A footnote uncovered in November 2017...

No doubt this addition was the same section later dismantled.



Addendum October 21, 2014


1862 westbound at Scotstown, Quebec. This scene was recorded in July 1992 when the railway shown was still part of CP Rail's Montreal - Saint John route. If this image seems remotely familiar to anyone, perhaps the reason is because it was the cover photo on the January 1993 issue of Branchline.


October 2014 with with the camera facing eastward at Scotstown, Quebec. 

Although twenty-two years later, this image was taken at the exact same location as the previous one starring 1862 westbound. 

Recently operated as the Montreal, Maine & Atlantic Railway and now operating as the Central Maine & Quebec Railway, the former CP Rail right of way here (my opinion) is worn looking with mud oozing up through the ballast.






Although not shown on this MM&A map, Scotstown is located between Bury and Nantes.



October 2014 with the camera facing westward at Scotstown, Quebec. The former station building at Mile 25.0 was located immediately across Highway 214 and on the south side of the track; directly behind the Oddblock Station Agent.


The following link to YouTube shows some photos and video (recorded August 26, 2014 by Andre St-Amant) of an eastbound CM&Q train at Scotstown (MP25.0) again at McLeod's Crossing (MP 18.7) and lastly at Milan, Quebec. (MP14.8)


 

Addendum November 18, 2017

An undated image of CPR Scotstown I stumbled upon while surfing the net...


No doubt about the time of year but no details were provided where I discovered and copied this scene from.

The train order signals are still in place, the black and white wooden station name is still hanging and a speeder is out of the way on a snow-cleared platform. I shall venture to guess this image dates from the 1970's when the Atlantic limited would flag stop at Scotstown.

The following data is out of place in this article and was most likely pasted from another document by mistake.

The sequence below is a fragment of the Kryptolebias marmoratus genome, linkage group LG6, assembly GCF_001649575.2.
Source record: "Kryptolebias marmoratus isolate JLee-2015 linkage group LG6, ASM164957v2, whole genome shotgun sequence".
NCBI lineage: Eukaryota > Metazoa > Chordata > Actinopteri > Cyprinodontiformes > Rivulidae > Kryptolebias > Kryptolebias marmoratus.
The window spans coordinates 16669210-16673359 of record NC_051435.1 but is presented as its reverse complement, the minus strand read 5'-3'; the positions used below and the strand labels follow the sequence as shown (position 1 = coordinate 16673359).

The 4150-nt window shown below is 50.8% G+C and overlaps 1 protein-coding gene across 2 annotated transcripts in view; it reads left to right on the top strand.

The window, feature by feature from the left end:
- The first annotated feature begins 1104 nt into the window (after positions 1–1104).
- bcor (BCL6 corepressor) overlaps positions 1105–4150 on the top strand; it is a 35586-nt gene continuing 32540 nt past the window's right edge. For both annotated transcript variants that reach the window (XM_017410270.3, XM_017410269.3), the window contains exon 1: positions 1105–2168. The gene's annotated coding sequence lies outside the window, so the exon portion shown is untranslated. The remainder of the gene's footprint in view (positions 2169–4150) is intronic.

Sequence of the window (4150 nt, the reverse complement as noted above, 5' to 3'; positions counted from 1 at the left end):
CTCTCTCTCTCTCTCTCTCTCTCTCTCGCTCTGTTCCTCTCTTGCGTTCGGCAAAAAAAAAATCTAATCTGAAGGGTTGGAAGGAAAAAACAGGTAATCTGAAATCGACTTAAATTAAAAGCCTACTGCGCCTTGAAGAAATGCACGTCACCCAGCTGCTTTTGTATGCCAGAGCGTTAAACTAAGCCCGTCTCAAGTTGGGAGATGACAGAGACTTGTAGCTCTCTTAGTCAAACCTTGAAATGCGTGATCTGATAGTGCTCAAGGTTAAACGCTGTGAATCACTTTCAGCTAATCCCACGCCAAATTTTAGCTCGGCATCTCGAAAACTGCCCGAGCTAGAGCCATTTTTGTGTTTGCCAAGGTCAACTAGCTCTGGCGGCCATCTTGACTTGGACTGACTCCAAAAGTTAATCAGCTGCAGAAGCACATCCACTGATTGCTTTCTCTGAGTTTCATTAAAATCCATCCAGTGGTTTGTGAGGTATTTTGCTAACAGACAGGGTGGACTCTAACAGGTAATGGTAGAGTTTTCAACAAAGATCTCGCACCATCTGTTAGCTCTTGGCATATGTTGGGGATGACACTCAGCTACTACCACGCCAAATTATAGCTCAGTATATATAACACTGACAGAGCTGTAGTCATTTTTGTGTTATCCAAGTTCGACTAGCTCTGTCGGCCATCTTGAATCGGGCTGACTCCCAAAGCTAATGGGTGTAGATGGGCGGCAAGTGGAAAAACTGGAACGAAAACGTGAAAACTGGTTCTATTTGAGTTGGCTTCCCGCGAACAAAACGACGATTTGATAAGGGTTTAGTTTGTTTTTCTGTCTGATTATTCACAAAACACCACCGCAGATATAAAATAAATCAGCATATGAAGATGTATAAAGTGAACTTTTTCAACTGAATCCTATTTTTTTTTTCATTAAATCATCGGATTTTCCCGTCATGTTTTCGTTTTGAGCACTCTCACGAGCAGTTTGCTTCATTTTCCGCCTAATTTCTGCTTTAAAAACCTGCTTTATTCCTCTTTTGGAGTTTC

The following photo was also discovered while researching something else on the internet...

At first I thought the location of this incident was looking eastward at the eastern connection of the former siding because that out in the woods geography looks much the same, however the telegraph poles are/were located on the south side of the CPR mainline, as the other images in this posting confirm. Thus for this to have been an eastward facing photo, the poles shown here would be on the wrong (north) side of the railway.

The western end of the former main siding is definitely out for the same incongruous reasons, as well as having been situated beside the lumber mills in the town itself.

Therefore the photographer must have been facing west, but try as I might, I haven't been able to identify this location, so I set aside this image for a rainy day. 

A couple of days ago I discovered two footnotes in a totally unrelated source and it just happens that today is raining... but I still haven't identified the location.


The only details provided by the Quebec-based website source, "Train wreck Scotstown, Ontario, Canada." 

I have no idea why Ontario was given because Canada's only Scotstown is indeed in Quebec.

The following footnotes appeared in a completely unrelated on-line publication, and again without accompanying details or link to any website or blog whatsoever.




While neither incident recorded is linked with the wreck shown, those damaged boxcars do match equipment in use during that 1916-1918 time period.